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Optimality Equations

For a finite horizon we gave the following equations:

\begin{eqnarray*}v_{n}(s) = \max_{a \in A_{s}}\{r(s,a) + \sum_{j\in S}p(j\mid

For a discounted infinite horizon we have similar equations. We will show that the Optimality equations are:

\begin{eqnarray*}v(s) = \max_{a \in A_{s}}\{r(s,a) + \lambda\sum_{j\in S}p(j\mid

First we show that maximizing over deterministic and stochastic policies yield the same value.

Theorem 5.4   For all $\vec{v}$ and $1 > \lambda \geq 0$

\begin{eqnarray*}\max_{d\in \Pi^{MD}}\{r_{d} + \lambda P_{d}\vec{v}\} =
\max_{d\in\Pi^{MR}}\{r_{d} + \lambda P_{d}\vec{v}\}

Since $\Pi^{MD} \subseteq \Pi^{MR}$, the right side of the equality is at least as large as the left.
Now we show that the left side is at least as large as the right.
For $\pi \in
\Pi^{MR}$ and v we define

\begin{eqnarray*}\forall s\in S \ \ \ \ w_{s}(a) = r(s,a) + \lambda\sum_{j\in S}
p(j\mid s,a)v(j)

Fix a state $s\in S$. The value of $\pi$ is a weighted average of ws(a), and we have

\begin{eqnarray*}\max_{a\in A_{s}}\{w_{s}(a) \} \geq \sum_{a\in
A_{s}}q_{\pi}(a)w_{s}(a)\ .


\begin{eqnarray*}\max_{d\in \Pi_{MD}}\{r_{d} + \lambda P_{d}\vec{v} \} \geq r_{\pi}
+ \lambda P_{\pi}\vec{v}\ ,

For any $\pi \in \Pi_{MR}$.
This shows that the left hand side in the theorem is at least as large as the right hand side, which completes the proof. $\Box$

Let us define the non-linear operator L:

\begin{eqnarray*}L\vec{v} = \max_{d\in \Pi^{MD}}\{\vec{r}_{d} + \lambda

Therefore we can state the optimality equation by

\begin{eqnarray*}v = \max_{d\in \Pi^{MD}}\{\vec{r}_{d} + \lambda P_{d}\vec{v}\} =

It still remains to be shown that these indeed are optimality equations, and that the fixed point of the operator is the optimal return value.

Theorem 5.5   Let $v_{\lambda}^{*}$ be the optimal return value with parameter $1 > \lambda \geq 0$
If $v \geq Lv$ then $v \geq v_{\lambda}^{*}$
If $v \leq Lv$ then $v \leq v_{\lambda}^{*}$
If Lv = v then $v = v_{\lambda}^{*}$

Proof:We start by proving (1)

\begin{eqnarray*}% latex2html id marker 473
v & \geq & \max_{d\in \Pi^{MD}}\{r_{...
...r_{d} + \lambda P_{d}v\} \ \
\ \ (by\ theorem\ \ref{L3:MD=MR})

this implies that for any policy d,

\begin{eqnarray*}v & \geq &r_{d} + \lambda P_{d}v\\ & \geq & r_{d} + \lambda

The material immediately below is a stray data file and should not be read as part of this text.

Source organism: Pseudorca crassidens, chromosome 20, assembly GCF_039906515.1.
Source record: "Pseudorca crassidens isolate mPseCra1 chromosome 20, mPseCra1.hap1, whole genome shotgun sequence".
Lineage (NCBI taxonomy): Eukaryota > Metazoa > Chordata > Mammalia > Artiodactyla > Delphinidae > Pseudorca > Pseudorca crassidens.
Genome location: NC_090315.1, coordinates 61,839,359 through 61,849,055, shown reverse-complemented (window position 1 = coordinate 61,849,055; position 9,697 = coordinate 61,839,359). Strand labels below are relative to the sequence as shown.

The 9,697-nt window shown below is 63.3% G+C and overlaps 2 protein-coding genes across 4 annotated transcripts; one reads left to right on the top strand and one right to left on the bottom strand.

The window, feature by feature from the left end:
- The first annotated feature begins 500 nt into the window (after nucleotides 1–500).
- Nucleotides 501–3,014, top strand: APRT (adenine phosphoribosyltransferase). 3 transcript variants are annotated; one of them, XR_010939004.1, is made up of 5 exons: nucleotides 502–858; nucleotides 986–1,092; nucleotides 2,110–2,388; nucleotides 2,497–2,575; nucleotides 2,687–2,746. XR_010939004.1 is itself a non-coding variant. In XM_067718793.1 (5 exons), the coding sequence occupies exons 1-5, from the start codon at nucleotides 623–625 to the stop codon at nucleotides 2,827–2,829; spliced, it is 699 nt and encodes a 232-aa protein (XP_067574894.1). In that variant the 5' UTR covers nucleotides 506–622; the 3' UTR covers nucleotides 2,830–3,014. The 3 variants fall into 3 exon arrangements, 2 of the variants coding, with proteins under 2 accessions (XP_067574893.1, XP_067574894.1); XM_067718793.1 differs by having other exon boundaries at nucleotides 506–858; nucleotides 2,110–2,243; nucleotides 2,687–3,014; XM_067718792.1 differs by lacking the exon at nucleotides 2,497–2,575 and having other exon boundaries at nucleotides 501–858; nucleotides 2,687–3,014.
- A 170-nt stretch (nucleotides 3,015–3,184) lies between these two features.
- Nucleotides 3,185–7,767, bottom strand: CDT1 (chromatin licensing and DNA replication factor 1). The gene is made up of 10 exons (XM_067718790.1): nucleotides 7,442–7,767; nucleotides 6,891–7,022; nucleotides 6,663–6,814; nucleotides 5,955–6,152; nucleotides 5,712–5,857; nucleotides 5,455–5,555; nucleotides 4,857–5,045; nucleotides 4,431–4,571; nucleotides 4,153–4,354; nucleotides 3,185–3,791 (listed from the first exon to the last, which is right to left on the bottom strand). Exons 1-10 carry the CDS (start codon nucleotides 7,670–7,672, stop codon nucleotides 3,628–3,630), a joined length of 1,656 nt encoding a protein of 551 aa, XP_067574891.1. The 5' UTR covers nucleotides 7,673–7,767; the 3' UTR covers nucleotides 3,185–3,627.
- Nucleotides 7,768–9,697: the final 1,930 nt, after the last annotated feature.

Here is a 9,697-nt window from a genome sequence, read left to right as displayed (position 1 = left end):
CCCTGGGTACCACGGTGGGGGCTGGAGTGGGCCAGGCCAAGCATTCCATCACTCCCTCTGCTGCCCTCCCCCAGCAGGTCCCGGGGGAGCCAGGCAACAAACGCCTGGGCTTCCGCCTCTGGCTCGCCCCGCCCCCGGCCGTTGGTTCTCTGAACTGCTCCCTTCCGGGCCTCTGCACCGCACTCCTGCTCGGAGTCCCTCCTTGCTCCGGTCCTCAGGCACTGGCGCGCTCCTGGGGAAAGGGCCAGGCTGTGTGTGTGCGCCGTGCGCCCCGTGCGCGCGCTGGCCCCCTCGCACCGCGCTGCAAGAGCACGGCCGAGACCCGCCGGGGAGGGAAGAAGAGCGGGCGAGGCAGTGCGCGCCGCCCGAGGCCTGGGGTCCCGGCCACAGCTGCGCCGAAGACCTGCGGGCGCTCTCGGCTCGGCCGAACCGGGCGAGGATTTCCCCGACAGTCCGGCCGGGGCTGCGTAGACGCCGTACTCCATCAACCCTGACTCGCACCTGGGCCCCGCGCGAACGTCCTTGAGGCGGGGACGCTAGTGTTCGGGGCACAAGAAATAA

...d})^{i}r_{d} + (\lambda P_{d})^{n}v \ \ \ (where\
[P^{0} = I])

For a given policy d

\begin{eqnarray*}v_{\lambda}^{d} = \sum_{i=0}^{\infty}(\lambda P_{d})^{i}r_{d}

By subtraction

\begin{eqnarray*}v - v_{\lambda}^{d} \geq (\lambda P_{d})^{n}v -
\sum_{i=n}^{\infty}(\lambda P_{d})^{i}r_{d}

Since $\lambda^{n}\Vert v\Vert \geq \Vert\lambda^{n}P_{d}^{n}v\Vert$ and $\lambda
< 1$, we have that for any $\epsilon
> 0$ there exists an N > 0, such that for all n > N we have $\Vert\lambda^{n}P_{d}^{n}v\Vert \leq

Since $\vert\vec{r}_d\vert < M$ we can write:

\begin{eqnarray*}-\frac{\lambda^{n}M}{1-\lambda}\cdot\vec{1} \leq
...P_{d}^{k}r_{d} \leq

For a large enough n we have

\begin{eqnarray*}\Vert\sum_{k=n}^{\infty}\lambda^{k}P_{d}^{k}r_{d}\Vert \leq
\frac{\epsilon}{2}\ .

By this we derive that

\begin{eqnarray*}\forall s\in S \ \ \ v(s) \geq v_{\lambda}^{d}(s) - \epsilon

and for all d

\begin{eqnarray*}v \geq v_{\lambda}^{d} - \epsilon


\begin{eqnarray*}v \geq \max_{d\in \Pi^{MR}} \{ v_{\lambda}^{d}\} - \epsilon =
...} \{ v_{\lambda}^{d}\} - \epsilon =
v_{\lambda}^{*} - \epsilon

As this is true $\forall \epsilon > 0$

\begin{eqnarray*}v \geq v_{\lambda}^{*}

(If we assume that there is a state s such that $v(s) <
v_{\lambda}^{*}(s)$ we pick $\epsilon = \frac{v_{\lambda}^{*} -
v(s)}{2}$ , and reach a contradiction)
We now prove (2)
Since $v \leq Lv$ there exists a policy d such that

\begin{eqnarray*}v \leq r_{d} + \lambda P_{d}v

By theorem [*]

\begin{eqnarray*}v \leq (I - \lambda P_{d})^{-1}r_{d} = v_{\lambda}^{d}


\begin{eqnarray*}v \leq \max_{d} \{ v_{\lambda}^{d}\}

Part (3) follows immediately from parts (1) and (2). $\Box$

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Next: The Solution of the Up: Computing the Optimal Policy Previous: Computing the Optimal Policy
Yishay Mansour